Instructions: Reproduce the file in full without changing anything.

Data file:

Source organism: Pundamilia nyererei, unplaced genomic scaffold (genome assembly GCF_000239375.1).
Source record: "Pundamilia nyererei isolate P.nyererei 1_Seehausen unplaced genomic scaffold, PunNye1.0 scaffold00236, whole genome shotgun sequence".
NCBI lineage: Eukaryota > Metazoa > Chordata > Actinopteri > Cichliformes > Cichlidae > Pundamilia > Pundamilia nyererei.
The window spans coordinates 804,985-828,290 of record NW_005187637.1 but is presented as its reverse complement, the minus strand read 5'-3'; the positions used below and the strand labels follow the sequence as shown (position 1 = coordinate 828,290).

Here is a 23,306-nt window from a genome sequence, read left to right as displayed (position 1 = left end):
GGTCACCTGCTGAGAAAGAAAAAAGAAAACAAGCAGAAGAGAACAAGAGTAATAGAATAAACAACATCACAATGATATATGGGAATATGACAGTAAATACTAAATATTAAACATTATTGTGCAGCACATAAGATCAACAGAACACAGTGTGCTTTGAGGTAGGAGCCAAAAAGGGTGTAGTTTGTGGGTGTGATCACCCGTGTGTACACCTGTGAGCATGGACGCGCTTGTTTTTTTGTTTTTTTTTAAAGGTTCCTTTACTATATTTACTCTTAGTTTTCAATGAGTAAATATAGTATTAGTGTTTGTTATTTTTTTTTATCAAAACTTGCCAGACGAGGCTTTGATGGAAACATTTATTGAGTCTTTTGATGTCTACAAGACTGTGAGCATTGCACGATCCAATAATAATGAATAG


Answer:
Source organism: Pundamilia nyererei, unplaced genomic scaffold (genome assembly GCF_000239375.1).
Source record: "Pundamilia nyererei isolate P.nyererei 1_Seehausen unplaced genomic scaffold, PunNye1.0 scaffold00236, whole genome shotgun sequence".
NCBI lineage: Eukaryota > Metazoa > Chordata > Actinopteri > Cichliformes > Cichlidae > Pundamilia > Pundamilia nyererei.
The window spans coordinates 804,985-828,290 of record NW_005187637.1 but is presented as its reverse complement, the minus strand read 5'-3'; the positions used below and the strand labels follow the sequence as shown (position 1 = coordinate 828,290).

Here is a 23,306-nt window from a genome sequence, read left to right as displayed (position 1 = left end):
GGTCACCTGCTGAGAAAGAAAAAAGAAAACAAGCAGAAGAGAACAAGAGTAATAGAATAAACAACATCACAATGATATATGGGAATATGACAGTAAATACTAAATATTAAACATTATTGTGCAGCACATAAGATCAACAGAACACAGTGTGCTTTGAGGTAGGAGCCAAAAAGGGTGTAGTTTGTGGGTGTGATCACCCGTGTGTACACCTGTGAGCATGGACGCGCTTGTTTTTTTGTTTTTTTTTAAAGGTTCCTTTACTATATTTACTCTTAGTTTTCAATGAGTAAATATAGTATTAGTGTTTGTTATTTTTTTTTATCAAAACTTGCCAGACGAGGCTTTGATGGAAACATTTATTGAGTCTTTTGATGTCTACAAGACTGTGAGCATTGCACGATCCAATAATAATGAATAG